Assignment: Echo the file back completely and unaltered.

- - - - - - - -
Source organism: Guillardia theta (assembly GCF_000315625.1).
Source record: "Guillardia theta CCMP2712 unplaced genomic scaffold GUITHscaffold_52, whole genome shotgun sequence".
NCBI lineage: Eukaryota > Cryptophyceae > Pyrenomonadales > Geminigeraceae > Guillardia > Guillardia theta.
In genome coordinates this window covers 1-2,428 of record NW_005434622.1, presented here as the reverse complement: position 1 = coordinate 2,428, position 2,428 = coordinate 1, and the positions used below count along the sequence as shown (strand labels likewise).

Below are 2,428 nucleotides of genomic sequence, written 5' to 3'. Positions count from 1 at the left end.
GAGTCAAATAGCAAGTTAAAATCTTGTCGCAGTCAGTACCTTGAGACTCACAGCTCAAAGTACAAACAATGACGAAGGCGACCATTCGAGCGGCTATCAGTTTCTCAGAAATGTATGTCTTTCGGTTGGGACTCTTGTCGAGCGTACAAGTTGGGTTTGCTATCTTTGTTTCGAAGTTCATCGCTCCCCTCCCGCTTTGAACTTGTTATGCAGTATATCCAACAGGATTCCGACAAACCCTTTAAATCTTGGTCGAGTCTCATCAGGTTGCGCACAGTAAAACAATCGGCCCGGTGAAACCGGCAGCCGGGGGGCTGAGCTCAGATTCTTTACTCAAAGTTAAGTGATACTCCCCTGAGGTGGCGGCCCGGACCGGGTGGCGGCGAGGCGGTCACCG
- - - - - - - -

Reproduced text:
Source organism: Guillardia theta (assembly GCF_000315625.1).
Source record: "Guillardia theta CCMP2712 unplaced genomic scaffold GUITHscaffold_52, whole genome shotgun sequence".
NCBI lineage: Eukaryota > Cryptophyceae > Pyrenomonadales > Geminigeraceae > Guillardia > Guillardia theta.
In genome coordinates this window covers 1-2,428 of record NW_005434622.1, presented here as the reverse complement: position 1 = coordinate 2,428, position 2,428 = coordinate 1, and the positions used below count along the sequence as shown (strand labels likewise).

Below are 2,428 nucleotides of genomic sequence, written 5' to 3'. Positions count from 1 at the left end.
GAGTCAAATAGCAAGTTAAAATCTTGTCGCAGTCAGTACCTTGAGACTCACAGCTCAAAGTACAAACAATGACGAAGGCGACCATTCGAGCGGCTATCAGTTTCTCAGAAATGTATGTCTTTCGGTTGGGACTCTTGTCGAGCGTACAAGTTGGGTTTGCTATCTTTGTTTCGAAGTTCATCGCTCCCCTCCCGCTTTGAACTTGTTATGCAGTATATCCAACAGGATTCCGACAAACCCTTTAAATCTTGGTCGAGTCTCATCAGGTTGCGCACAGTAAAACAATCGGCCCGGTGAAACCGGCAGCCGGGGGGCTGAGCTCAGATTCTTTACTCAAAGTTAAGTGATACTCCCCTGAGGTGGCGGCCCGGACCGGGTGGCGGCGAGGCGGTCACCG